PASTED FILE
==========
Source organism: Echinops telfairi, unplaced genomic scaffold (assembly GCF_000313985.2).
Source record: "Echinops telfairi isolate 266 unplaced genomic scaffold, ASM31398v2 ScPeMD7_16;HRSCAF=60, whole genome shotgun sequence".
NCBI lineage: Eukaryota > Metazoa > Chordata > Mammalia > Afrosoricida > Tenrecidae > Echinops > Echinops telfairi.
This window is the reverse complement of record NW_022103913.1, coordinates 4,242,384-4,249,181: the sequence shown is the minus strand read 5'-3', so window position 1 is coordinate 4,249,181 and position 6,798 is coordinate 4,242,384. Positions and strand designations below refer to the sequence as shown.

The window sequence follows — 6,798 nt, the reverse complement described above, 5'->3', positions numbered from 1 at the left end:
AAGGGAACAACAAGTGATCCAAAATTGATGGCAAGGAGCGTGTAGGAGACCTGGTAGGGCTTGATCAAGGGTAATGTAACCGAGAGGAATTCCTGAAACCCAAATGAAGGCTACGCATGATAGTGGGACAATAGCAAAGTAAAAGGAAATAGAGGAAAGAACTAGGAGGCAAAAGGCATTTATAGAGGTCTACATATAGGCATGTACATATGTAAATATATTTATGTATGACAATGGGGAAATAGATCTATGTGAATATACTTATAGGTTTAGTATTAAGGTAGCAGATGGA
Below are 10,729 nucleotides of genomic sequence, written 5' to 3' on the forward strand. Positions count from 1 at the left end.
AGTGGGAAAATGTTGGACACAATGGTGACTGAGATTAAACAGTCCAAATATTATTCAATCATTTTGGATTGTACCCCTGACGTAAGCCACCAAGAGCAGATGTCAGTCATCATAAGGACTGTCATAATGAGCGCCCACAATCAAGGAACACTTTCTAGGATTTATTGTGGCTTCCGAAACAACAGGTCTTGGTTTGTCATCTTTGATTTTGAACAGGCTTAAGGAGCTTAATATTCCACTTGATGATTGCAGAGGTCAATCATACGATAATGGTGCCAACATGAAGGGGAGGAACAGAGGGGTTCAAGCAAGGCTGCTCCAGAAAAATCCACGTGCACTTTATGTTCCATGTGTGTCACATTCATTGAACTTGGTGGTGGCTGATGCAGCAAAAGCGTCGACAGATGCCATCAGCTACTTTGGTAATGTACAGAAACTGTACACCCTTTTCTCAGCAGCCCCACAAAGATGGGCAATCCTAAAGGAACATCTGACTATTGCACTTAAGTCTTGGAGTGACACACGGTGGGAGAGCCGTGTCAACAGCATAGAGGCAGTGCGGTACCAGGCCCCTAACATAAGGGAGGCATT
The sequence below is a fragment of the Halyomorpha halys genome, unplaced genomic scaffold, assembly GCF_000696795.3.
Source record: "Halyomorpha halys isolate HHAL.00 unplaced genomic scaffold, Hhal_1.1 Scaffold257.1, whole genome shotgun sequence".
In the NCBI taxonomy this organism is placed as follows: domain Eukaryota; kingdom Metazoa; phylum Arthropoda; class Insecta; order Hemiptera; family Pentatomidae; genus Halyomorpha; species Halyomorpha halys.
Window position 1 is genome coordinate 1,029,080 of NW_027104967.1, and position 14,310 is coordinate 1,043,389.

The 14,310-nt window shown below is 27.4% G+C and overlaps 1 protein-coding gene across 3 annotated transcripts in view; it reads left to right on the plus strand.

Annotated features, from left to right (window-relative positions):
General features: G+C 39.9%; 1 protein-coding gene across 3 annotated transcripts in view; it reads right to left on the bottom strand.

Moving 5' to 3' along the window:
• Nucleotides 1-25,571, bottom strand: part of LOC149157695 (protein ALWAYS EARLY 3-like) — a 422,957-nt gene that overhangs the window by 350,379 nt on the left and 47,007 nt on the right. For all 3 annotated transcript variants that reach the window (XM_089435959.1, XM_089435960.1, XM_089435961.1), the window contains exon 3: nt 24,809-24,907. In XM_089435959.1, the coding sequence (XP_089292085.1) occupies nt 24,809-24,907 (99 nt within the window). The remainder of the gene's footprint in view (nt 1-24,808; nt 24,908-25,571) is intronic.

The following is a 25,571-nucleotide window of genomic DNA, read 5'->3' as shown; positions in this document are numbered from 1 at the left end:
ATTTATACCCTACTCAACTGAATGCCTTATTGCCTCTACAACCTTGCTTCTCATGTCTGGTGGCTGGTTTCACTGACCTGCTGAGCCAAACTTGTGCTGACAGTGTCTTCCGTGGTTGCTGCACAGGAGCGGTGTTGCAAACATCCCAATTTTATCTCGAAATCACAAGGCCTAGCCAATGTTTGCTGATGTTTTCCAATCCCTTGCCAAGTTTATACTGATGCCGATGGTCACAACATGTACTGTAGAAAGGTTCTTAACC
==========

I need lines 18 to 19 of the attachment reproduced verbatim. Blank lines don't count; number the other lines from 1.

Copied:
The following is a 25,571-nucleotide window of genomic DNA, read 5'->3' as shown; positions in this document are numbered from 1 at the left end:
ATTTATACCCTACTCAACTGAATGCCTTATTGCCTCTACAACCTTGCTTCTCATGTCTGGTGGCTGGTTTCACTGACCTGCTGAGCCAAACTTGTGCTGACAGTGTCTTCCGTGGTTGCTGCACAGGAGCGGTGTTGCAAACATCCCAATTTTATCTCGAAATCACAAGGCCTAGCCAATGTTTGCTGATGTTTTCCAATCCCTTGCCAAGTTTATACTGATGCCGATGGTCACAACATGTACTGTAGAAAGGTTCTTAACC